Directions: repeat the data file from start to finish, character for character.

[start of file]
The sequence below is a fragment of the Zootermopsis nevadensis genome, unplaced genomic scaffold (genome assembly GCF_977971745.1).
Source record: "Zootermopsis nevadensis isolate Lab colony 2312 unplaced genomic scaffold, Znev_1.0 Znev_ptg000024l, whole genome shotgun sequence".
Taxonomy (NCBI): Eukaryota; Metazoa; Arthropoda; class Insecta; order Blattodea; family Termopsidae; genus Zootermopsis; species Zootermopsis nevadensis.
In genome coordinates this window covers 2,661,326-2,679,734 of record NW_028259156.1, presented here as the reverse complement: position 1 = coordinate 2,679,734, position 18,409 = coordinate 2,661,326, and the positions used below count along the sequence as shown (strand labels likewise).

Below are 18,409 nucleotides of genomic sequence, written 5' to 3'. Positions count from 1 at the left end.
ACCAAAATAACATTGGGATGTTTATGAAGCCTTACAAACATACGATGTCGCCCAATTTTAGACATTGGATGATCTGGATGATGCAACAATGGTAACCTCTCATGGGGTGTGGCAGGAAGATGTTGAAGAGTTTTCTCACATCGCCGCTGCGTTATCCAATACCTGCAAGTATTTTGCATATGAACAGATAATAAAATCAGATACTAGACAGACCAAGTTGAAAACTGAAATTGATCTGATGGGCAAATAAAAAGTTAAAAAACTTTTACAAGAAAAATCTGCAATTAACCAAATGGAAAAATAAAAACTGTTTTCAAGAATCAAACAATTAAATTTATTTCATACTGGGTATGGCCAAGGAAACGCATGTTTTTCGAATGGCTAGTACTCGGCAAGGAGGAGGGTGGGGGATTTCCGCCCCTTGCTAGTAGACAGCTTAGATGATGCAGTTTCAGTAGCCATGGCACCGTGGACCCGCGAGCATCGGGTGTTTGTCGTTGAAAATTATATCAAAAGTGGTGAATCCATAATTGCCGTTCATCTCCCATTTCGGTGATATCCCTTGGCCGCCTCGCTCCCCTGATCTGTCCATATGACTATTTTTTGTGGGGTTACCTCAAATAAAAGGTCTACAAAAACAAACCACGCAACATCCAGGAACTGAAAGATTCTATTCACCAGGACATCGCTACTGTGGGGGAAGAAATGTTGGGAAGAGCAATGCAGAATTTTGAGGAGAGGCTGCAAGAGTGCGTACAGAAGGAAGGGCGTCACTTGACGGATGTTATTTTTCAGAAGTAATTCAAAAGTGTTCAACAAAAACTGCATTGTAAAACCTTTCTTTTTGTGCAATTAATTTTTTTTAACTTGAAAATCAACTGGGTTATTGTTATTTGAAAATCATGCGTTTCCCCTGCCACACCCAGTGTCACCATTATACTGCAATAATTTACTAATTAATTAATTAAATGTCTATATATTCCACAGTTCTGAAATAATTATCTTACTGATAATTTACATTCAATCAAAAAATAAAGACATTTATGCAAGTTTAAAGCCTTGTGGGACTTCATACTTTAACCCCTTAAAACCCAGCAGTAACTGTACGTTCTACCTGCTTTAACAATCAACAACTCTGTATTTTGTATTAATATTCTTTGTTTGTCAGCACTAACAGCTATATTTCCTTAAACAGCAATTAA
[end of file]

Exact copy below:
The sequence below is a fragment of the Zootermopsis nevadensis genome, unplaced genomic scaffold (genome assembly GCF_977971745.1).
Source record: "Zootermopsis nevadensis isolate Lab colony 2312 unplaced genomic scaffold, Znev_1.0 Znev_ptg000024l, whole genome shotgun sequence".
Taxonomy (NCBI): Eukaryota; Metazoa; Arthropoda; class Insecta; order Blattodea; family Termopsidae; genus Zootermopsis; species Zootermopsis nevadensis.
In genome coordinates this window covers 2,661,326-2,679,734 of record NW_028259156.1, presented here as the reverse complement: position 1 = coordinate 2,679,734, position 18,409 = coordinate 2,661,326, and the positions used below count along the sequence as shown (strand labels likewise).

Below are 18,409 nucleotides of genomic sequence, written 5' to 3'. Positions count from 1 at the left end.
ACCAAAATAACATTGGGATGTTTATGAAGCCTTACAAACATACGATGTCGCCCAATTTTAGACATTGGATGATCTGGATGATGCAACAATGGTAACCTCTCATGGGGTGTGGCAGGAAGATGTTGAAGAGTTTTCTCACATCGCCGCTGCGTTATCCAATACCTGCAAGTATTTTGCATATGAACAGATAATAAAATCAGATACTAGACAGACCAAGTTGAAAACTGAAATTGATCTGATGGGCAAATAAAAAGTTAAAAAACTTTTACAAGAAAAATCTGCAATTAACCAAATGGAAAAATAAAAACTGTTTTCAAGAATCAAACAATTAAATTTATTTCATACTGGGTATGGCCAAGGAAACGCATGTTTTTCGAATGGCTAGTACTCGGCAAGGAGGAGGGTGGGGGATTTCCGCCCCTTGCTAGTAGACAGCTTAGATGATGCAGTTTCAGTAGCCATGGCACCGTGGACCCGCGAGCATCGGGTGTTTGTCGTTGAAAATTATATCAAAAGTGGTGAATCCATAATTGCCGTTCATCTCCCATTTCGGTGATATCCCTTGGCCGCCTCGCTCCCCTGATCTGTCCATATGACTATTTTTTGTGGGGTTACCTCAAATAAAAGGTCTACAAAAACAAACCACGCAACATCCAGGAACTGAAAGATTCTATTCACCAGGACATCGCTACTGTGGGGGAAGAAATGTTGGGAAGAGCAATGCAGAATTTTGAGGAGAGGCTGCAAGAGTGCGTACAGAAGGAAGGGCGTCACTTGACGGATGTTATTTTTCAGAAGTAATTCAAAAGTGTTCAACAAAAACTGCATTGTAAAACCTTTCTTTTTGTGCAATTAATTTTTTTTAACTTGAAAATCAACTGGGTTATTGTTATTTGAAAATCATGCGTTTCCCCTGCCACACCCAGTGTCACCATTATACTGCAATAATTTACTAATTAATTAATTAAATGTCTATATATTCCACAGTTCTGAAATAATTATCTTACTGATAATTTACATTCAATCAAAAAATAAAGACATTTATGCAAGTTTAAAGCCTTGTGGGACTTCATACTTTAACCCCTTAAAACCCAGCAGTAACTGTACGTTCTACCTGCTTTAACAATCAACAACTCTGTATTTTGTATTAATATTCTTTGTTTGTCAGCACTAACAGCTATATTTCCTTAAACAGCAATTAA